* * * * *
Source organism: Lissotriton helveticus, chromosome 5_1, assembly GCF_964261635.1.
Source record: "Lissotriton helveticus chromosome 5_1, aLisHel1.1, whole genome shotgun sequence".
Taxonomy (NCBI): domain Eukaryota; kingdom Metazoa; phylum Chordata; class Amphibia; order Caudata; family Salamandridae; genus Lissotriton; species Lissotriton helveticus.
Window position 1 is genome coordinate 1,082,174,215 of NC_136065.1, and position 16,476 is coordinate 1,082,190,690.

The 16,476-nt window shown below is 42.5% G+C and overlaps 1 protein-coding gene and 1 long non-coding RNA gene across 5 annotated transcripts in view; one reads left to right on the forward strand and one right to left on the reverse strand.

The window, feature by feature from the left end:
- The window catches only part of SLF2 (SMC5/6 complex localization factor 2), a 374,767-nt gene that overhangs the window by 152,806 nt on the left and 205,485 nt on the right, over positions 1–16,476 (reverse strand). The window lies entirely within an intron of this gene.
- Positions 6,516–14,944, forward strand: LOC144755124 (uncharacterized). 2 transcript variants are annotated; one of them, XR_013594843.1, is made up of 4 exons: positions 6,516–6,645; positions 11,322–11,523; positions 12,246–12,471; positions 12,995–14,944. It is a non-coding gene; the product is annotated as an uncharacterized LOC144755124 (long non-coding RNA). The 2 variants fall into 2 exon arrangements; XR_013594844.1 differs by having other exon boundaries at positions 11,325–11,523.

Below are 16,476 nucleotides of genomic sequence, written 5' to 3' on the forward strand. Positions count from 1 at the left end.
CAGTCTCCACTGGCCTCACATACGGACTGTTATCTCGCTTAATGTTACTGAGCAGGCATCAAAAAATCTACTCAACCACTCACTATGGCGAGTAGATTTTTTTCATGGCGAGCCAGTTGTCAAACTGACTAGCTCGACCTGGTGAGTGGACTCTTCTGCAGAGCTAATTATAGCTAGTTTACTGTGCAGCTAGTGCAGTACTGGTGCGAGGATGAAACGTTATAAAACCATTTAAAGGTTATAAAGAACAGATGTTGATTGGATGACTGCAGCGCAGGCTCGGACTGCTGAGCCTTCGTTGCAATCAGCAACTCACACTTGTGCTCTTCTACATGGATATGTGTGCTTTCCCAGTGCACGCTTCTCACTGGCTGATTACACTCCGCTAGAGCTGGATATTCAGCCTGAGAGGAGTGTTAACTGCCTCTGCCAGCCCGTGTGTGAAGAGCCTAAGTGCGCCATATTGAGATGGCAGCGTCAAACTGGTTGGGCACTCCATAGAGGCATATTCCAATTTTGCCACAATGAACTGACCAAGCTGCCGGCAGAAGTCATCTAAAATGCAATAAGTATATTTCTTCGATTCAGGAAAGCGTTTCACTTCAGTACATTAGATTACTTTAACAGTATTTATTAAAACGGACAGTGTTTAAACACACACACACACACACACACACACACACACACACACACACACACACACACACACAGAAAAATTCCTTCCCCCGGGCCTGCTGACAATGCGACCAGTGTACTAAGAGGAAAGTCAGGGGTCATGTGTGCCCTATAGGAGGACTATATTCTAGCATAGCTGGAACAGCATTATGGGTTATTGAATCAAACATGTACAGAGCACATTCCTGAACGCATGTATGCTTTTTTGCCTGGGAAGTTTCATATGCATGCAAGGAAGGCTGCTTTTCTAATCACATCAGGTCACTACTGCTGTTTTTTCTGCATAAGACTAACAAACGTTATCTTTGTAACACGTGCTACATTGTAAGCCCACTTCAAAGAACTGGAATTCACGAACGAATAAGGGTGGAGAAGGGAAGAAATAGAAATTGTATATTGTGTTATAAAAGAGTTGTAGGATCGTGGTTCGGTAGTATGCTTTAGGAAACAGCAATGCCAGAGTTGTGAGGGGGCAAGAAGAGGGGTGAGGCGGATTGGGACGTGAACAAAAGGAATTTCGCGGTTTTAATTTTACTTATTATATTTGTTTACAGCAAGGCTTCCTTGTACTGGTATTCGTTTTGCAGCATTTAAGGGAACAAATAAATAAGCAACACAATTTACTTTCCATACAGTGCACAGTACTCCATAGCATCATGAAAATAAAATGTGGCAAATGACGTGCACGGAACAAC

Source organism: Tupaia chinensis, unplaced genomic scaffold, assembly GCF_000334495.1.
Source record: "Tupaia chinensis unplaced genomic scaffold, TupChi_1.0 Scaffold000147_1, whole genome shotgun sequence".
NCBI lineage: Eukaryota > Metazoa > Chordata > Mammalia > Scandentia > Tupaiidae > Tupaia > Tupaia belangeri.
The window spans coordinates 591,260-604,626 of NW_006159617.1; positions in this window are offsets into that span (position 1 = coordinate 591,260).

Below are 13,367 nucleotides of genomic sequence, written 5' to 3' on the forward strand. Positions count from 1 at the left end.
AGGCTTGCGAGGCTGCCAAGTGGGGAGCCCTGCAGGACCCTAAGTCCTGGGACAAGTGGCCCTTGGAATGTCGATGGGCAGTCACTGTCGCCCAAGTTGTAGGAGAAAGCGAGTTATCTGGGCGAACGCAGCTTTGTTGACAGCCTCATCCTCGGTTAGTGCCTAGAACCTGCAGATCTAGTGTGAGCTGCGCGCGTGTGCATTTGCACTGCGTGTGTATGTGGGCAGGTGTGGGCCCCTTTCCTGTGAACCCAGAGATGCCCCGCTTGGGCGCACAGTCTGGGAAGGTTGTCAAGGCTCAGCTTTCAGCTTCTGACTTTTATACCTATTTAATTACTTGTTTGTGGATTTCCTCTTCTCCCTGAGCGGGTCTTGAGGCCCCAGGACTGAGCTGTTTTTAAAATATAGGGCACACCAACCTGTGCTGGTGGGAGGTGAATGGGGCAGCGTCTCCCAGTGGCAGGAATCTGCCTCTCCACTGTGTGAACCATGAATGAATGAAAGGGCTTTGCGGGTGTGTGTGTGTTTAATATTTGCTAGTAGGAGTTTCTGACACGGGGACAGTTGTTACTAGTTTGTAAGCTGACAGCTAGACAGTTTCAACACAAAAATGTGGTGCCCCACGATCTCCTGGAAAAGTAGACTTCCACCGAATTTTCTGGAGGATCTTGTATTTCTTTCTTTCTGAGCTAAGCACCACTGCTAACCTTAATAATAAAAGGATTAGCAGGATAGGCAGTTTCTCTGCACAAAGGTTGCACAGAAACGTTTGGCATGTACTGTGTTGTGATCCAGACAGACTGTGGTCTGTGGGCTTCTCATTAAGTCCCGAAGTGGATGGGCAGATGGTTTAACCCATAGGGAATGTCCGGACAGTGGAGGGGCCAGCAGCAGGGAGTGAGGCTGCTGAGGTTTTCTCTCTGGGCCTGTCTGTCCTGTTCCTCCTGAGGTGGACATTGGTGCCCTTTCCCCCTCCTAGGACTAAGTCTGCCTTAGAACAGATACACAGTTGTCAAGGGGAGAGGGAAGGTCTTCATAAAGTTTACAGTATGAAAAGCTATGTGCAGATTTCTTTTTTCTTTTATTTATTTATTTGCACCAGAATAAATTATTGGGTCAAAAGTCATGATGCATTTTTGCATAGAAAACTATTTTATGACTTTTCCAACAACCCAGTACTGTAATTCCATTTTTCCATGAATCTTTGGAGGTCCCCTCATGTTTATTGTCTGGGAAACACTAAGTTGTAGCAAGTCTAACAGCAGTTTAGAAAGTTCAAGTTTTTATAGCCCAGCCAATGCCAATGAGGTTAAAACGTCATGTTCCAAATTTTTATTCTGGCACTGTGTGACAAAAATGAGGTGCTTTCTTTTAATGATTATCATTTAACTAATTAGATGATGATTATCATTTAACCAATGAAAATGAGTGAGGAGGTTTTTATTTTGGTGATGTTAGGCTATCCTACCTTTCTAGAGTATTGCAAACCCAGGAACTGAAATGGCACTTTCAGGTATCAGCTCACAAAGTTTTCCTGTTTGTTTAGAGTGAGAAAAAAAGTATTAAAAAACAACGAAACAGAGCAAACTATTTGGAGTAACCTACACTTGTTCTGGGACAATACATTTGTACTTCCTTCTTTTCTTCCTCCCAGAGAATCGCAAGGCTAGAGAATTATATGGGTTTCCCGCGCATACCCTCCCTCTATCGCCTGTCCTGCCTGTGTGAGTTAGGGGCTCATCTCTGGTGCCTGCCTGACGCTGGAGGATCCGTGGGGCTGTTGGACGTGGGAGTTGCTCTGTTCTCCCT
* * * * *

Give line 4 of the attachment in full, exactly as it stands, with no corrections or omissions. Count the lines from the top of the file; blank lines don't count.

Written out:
Window position 1 is genome coordinate 1,082,174,215 of NC_136065.1, and position 16,476 is coordinate 1,082,190,690.